"In this new work I was inspired by these kinds of metal non-typography to write strange neologisms on breeze blocks for a wall for the show. Then I carved them so it was like tomb carvings. Then I crossed everything out and it still wasn't right. So I obscured the text completely and mirrored it. I ended up with intractable symbols. It's a long, drawn-out process to arrive at a negation of words." It's the culmination of Titchner's text-based work, perhaps: instead of ironically subverting meaningless slogans, he batters them senseless. Very heavy metal.

Finally, I drove to Birmingham Art Gallery, where, in a space in which I've seen Renaissance art, is a show chronicling 40 years of heavy-metal culture. There I met the man credited with devising the first metal riff (possibly the one on Black Sabbath's Evil Woman), Tony Iommi. I shook his legendarily injured right hand. How did Iommi feel to see his music given the institutional imprimatur? "It's fabulous – but it's taken a long time. We spent a lot of time in the States because we were frowned on so much here."

Does Iommi think different bands have different riffs depending on the different metalworking jobs their members worked in? "Maybe. That might explain why Judas Priest sound different from us. Certainly the riffs I played on Paranoid or Iron Man only make sense if you realise where I worked as a teenager."

Iommi and I stood before a huge roto-relief, the Vertigo swirl. I told him that Titchner used to spend hours looking into it. "Yeah, a lot of our fans did – on dope probably."

Iommi wandered off to be feted by fans. I explored another room with electric guitars plugged into headphones for visitors to play. I strapped on a Flying V and tried to play a song I know well, Sabbath's Paranoid (it's my brother-in-law's ringtone). It sounded woeful. Clearly I need to work harder at reclaiming my cultural heritage.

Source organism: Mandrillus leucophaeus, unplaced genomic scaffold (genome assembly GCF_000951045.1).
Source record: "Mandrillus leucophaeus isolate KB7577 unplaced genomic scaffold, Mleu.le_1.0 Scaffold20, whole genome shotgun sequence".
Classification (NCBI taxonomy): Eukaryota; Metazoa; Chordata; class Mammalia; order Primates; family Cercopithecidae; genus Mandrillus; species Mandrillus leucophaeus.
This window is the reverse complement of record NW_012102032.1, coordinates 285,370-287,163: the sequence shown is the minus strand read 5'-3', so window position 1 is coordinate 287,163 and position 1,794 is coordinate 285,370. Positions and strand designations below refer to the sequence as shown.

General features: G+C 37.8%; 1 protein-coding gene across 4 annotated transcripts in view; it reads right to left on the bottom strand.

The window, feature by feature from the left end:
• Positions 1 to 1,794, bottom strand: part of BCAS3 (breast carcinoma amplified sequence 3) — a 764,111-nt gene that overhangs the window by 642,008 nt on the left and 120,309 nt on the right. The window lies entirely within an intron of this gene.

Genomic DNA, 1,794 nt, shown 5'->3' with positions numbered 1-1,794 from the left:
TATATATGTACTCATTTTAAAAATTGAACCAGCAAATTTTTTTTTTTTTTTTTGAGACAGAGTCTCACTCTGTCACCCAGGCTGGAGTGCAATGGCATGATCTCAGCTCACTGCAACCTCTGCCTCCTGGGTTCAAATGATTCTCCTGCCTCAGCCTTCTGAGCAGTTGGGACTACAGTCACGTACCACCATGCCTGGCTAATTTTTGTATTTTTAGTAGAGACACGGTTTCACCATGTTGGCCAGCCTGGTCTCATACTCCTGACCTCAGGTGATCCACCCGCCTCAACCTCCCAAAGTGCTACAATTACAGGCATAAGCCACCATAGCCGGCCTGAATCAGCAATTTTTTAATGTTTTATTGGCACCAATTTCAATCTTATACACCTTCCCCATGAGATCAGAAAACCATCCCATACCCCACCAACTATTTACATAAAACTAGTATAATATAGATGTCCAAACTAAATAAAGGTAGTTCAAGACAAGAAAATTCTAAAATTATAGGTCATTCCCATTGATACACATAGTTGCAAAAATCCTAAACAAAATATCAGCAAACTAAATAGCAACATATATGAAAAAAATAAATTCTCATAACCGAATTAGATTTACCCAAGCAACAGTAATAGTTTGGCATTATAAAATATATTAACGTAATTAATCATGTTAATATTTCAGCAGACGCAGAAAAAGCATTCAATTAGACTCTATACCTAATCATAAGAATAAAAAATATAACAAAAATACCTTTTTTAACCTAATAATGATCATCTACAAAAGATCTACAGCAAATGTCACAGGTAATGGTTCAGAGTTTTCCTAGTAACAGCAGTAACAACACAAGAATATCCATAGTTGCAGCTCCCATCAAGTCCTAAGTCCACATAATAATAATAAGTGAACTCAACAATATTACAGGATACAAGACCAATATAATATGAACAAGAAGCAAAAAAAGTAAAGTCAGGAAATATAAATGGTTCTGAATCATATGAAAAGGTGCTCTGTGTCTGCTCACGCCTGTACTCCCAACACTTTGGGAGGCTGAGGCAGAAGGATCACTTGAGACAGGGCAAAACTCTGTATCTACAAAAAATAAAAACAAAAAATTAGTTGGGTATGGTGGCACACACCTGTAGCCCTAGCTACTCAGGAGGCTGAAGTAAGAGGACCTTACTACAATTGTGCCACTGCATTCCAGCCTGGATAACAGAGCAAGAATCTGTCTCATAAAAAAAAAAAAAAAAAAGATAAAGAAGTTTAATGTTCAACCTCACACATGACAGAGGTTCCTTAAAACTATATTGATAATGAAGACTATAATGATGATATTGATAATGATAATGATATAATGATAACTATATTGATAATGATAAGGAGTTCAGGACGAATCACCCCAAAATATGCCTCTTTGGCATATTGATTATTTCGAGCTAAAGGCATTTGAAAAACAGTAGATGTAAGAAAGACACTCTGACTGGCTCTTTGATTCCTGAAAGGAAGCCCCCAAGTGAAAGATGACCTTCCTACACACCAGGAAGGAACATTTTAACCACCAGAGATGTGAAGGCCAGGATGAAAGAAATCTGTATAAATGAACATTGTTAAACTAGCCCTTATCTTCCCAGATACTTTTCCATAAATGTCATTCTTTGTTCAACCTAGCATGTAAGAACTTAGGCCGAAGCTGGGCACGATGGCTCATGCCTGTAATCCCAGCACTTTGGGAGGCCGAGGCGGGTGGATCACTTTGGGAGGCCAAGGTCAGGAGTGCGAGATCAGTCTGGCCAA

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March 14 2010

Once upon a life: Nick Kent

In 1972 he was sorting mail in a Sussex post office. Twelve months later he was partying with Led Zeppelin. Here, the hugely influential music critic Nick Kent looks back on a year in which he witnessed the birth of punk, the arrival of Ziggy Stardust and the life-changing impact of Iggy Pop

Michael Caine was recently being interviewed on French television when a question about the 1960s came up. The venerable actor set off on a misty-eyed saunter down memory lane about the early years of the decade, when he and his immediate social circle – folk like Terence Stamp, Vidal Sassoon and Harold Pinter – were suddenly catapulted from struggling obscurity to glittering blockbuster success in their chosen fields of endeavour. There was a window of opportunity back then – or so he claimed – that was magically made open to anyone who was young, slightly different-looking and imbued with a certain irreverent outlook on life and good instincts about their profession. That window was now closed, he quickly added, because the novelty of youthful self-empowerment had gone the way of all flesh and the times had simply changed.